There are some more advanced settings that come with the new shopping campaign format. For example, you can set campaign priorities to tell Google which of your shopping campaigns they should prioritise. This setting needs to be used carefully so that you don’t end up accidentally bidding on the same products within two campaigns (for example, a sale campaign and a regular campaign). Read up on the new settings and features and make sure you optimise them in-line with your strategy rather than just leaving them to default.
Product Listing Ad uptake is continuing to grow, with advertisers expected to allocate 33% of their entire paid search budget towards PLAs by the end of 2014. This staggering fact means that competition within this ad format is only going to become more fierce, which ultimately will drive costs up for those who aren’t using it strategically.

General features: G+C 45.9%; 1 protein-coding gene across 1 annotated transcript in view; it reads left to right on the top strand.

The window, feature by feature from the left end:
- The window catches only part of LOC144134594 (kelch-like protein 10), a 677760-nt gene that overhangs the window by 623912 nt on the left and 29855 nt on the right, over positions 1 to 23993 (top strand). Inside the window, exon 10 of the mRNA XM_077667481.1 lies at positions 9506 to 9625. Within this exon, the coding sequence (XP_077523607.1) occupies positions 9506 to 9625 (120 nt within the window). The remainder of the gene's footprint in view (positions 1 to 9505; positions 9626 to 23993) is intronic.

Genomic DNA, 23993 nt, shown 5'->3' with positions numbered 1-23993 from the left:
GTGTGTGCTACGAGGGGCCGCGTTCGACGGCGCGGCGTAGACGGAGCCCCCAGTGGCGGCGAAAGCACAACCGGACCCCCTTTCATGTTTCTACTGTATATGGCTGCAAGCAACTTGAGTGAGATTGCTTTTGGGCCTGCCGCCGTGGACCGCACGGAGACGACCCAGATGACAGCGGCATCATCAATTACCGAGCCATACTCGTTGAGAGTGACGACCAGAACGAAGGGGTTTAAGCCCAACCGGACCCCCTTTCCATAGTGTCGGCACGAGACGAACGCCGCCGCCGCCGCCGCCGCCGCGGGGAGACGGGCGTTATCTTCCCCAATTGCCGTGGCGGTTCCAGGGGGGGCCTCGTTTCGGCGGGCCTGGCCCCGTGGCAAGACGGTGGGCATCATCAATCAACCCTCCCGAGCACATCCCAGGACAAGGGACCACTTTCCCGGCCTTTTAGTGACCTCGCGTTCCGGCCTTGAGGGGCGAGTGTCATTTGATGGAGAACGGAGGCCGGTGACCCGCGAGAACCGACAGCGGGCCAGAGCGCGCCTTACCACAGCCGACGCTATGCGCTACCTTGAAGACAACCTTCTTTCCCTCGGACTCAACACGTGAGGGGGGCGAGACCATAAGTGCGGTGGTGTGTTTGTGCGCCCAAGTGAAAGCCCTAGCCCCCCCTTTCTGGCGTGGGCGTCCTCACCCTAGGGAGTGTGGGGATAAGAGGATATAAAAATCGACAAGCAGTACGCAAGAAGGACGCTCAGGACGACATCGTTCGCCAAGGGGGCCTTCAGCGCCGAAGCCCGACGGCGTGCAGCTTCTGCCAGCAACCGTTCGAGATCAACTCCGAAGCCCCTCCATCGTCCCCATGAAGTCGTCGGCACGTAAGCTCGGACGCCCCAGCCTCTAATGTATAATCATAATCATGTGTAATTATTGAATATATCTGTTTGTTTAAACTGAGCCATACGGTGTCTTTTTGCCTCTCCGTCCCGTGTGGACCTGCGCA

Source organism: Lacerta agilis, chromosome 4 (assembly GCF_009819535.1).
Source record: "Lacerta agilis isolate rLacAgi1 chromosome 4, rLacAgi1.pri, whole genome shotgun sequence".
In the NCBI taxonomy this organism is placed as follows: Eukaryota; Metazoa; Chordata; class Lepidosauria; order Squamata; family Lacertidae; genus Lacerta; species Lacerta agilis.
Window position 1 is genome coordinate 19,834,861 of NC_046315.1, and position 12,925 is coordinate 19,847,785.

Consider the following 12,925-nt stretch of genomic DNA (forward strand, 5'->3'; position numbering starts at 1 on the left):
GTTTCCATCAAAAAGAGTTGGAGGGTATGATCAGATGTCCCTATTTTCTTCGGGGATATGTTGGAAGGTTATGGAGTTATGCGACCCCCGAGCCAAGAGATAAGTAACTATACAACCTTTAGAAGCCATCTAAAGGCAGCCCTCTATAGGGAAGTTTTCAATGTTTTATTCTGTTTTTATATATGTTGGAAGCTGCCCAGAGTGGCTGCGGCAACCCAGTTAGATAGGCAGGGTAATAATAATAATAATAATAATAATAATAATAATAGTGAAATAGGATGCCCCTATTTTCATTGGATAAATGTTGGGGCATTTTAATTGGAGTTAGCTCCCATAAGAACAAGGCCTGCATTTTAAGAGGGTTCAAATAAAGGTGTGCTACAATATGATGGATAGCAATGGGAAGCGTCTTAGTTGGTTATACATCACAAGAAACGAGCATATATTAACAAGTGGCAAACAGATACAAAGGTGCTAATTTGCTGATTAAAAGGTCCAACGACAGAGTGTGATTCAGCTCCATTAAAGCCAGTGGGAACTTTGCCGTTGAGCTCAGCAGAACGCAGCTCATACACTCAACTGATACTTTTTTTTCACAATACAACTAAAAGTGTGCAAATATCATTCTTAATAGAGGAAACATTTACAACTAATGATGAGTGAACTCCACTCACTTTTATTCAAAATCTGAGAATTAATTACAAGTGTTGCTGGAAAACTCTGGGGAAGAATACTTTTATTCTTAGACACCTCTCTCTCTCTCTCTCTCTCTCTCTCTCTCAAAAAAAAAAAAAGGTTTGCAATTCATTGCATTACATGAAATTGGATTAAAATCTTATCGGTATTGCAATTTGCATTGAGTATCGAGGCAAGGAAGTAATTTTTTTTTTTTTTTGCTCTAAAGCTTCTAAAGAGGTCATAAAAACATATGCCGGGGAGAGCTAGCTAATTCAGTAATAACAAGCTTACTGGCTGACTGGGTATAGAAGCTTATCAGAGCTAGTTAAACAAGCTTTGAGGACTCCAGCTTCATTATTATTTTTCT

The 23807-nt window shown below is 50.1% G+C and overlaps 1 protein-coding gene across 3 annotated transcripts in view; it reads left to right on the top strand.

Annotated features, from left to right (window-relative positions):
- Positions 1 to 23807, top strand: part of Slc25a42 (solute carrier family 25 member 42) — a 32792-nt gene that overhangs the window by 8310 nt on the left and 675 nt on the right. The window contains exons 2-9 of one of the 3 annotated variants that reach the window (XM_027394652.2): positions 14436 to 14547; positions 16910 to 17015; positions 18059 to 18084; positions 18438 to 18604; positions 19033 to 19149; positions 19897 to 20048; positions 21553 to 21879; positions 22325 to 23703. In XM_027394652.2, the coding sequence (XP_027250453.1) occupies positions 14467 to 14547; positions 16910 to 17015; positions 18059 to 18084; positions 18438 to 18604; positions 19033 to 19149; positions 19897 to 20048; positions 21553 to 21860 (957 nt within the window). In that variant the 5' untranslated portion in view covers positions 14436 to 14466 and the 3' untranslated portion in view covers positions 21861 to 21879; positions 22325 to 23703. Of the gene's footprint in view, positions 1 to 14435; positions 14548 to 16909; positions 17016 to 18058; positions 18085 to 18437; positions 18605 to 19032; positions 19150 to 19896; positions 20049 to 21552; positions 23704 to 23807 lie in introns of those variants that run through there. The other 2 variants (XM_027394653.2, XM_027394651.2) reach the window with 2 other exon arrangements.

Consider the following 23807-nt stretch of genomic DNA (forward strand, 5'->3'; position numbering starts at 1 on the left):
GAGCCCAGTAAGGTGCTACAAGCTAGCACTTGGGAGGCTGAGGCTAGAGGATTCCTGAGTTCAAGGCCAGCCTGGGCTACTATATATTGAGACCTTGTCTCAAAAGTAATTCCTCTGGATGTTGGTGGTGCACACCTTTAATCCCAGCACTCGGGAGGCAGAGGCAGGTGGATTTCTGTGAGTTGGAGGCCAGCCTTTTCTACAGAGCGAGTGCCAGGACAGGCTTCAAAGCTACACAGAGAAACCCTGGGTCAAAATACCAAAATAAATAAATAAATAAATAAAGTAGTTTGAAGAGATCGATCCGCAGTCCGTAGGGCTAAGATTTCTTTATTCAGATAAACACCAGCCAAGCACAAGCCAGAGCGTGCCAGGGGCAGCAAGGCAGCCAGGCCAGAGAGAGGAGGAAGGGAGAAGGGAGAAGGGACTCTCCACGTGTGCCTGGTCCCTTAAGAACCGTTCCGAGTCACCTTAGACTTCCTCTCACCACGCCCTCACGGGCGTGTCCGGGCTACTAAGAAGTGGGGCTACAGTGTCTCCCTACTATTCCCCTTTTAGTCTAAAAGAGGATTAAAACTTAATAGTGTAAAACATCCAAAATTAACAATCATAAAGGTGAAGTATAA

If all of this sounds a a bit daunting, or you simply don’t have time to upgrade or optimise your PLAs or Shopping campaigns, we are here to help! Whether you’re looking for a one-off audit to make sure everything is on-track since your upgrade, or ongoing PLA management, get in touch and we’ll soon have your shopping campaigns more cost effective than ever before!
Stop Sign Over White Background via BigStock
When it comes to building a content marketing campaign, it can be difficult to know where to start. You may have an initial idea but bringing it to life and getting your message seen are always harder than initially thought.
We’re excited to announce that we’re launching a series of free Breakfast & Learn events for brand-side marketers. Our digital marketing experts will help you to boost your SEO, paid media, paid social and content marketing knowledge over breakfast.